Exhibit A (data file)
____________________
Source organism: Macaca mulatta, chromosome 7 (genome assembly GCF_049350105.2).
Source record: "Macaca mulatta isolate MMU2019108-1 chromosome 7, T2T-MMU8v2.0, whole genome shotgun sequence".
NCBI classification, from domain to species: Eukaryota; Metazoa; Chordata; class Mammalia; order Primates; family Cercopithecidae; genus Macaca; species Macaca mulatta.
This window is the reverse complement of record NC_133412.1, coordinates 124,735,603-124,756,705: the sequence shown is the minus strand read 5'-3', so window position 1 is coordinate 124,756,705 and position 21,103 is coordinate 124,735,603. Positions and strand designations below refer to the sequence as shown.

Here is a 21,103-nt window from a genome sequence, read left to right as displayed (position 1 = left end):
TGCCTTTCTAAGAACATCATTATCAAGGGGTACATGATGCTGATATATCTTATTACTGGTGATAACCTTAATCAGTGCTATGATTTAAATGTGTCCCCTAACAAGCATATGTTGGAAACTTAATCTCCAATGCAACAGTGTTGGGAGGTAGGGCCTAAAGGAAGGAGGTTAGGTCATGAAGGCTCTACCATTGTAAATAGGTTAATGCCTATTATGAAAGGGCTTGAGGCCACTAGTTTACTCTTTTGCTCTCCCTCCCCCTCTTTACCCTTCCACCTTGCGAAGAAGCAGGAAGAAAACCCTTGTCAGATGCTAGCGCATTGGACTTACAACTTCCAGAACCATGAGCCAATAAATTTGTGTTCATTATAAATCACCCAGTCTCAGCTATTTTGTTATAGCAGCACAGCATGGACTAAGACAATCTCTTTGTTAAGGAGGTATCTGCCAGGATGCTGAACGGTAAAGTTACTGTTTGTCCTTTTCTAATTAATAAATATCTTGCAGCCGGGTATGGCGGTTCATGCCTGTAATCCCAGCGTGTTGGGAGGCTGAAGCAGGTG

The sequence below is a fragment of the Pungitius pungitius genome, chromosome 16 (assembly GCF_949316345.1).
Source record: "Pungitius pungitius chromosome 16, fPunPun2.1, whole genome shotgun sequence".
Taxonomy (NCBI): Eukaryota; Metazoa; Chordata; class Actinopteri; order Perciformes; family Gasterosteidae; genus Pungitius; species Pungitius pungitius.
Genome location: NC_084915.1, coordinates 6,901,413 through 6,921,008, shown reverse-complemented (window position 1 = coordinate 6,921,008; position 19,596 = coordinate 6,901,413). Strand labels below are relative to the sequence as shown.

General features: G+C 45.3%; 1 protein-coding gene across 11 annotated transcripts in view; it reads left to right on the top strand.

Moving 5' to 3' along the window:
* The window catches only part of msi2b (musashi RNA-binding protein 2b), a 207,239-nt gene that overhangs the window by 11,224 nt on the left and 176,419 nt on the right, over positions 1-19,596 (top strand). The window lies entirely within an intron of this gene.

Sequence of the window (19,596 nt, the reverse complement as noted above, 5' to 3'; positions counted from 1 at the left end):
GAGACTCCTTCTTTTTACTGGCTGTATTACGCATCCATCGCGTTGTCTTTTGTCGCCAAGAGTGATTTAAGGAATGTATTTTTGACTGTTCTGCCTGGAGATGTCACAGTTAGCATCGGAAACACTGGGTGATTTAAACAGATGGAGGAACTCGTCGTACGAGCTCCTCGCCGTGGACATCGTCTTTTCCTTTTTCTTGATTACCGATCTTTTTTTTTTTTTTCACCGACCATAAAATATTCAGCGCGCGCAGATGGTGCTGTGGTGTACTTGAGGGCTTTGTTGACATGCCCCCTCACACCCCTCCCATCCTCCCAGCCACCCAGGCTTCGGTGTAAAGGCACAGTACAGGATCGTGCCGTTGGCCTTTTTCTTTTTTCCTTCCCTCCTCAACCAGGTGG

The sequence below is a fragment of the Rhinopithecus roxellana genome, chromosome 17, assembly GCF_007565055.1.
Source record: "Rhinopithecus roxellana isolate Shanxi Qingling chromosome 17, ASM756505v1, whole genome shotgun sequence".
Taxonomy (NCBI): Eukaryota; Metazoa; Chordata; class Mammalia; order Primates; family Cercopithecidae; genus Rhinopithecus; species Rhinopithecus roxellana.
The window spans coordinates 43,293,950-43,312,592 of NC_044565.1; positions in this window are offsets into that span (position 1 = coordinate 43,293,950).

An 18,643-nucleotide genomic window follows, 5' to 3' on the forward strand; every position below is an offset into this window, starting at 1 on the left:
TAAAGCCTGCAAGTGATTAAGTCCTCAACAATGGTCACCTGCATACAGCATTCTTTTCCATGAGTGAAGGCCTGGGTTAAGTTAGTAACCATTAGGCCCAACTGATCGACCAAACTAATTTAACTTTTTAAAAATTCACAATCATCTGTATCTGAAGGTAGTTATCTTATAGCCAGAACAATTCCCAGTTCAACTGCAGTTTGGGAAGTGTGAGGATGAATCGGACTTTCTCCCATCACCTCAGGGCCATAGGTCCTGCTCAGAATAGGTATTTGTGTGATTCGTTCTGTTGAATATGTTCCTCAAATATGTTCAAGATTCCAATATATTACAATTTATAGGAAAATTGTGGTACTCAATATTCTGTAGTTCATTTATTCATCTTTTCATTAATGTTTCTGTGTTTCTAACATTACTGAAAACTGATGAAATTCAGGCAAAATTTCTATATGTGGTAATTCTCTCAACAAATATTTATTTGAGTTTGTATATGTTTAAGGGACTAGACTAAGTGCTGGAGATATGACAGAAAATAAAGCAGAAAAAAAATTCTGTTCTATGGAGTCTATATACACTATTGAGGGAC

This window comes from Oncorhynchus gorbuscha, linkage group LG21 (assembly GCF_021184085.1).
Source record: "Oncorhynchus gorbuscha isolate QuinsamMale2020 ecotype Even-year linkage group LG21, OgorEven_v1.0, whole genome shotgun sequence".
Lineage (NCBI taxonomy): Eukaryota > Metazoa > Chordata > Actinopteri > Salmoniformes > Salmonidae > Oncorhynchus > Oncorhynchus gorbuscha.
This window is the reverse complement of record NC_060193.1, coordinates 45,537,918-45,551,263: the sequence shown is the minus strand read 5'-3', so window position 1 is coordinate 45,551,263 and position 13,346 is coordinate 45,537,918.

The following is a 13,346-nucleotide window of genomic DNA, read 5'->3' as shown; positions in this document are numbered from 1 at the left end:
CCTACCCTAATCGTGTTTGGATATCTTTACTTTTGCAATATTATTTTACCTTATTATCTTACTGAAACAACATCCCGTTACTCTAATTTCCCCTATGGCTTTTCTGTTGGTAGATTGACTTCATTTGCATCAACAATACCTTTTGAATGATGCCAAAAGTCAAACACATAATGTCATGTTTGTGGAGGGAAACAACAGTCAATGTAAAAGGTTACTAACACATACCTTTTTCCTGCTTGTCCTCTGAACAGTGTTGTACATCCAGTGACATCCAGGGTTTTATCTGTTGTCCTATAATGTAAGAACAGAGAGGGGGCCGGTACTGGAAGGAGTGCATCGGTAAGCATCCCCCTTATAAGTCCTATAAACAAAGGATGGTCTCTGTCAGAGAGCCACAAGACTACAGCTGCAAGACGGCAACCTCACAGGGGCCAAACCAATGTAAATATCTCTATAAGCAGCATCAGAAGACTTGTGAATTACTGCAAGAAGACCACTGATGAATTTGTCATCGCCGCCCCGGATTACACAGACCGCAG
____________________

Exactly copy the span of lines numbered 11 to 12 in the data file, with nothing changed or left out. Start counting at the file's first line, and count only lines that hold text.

General features: G+C 45.3%; 1 protein-coding gene across 11 annotated transcripts in view; it reads left to right on the top strand.

Moving 5' to 3' along the window: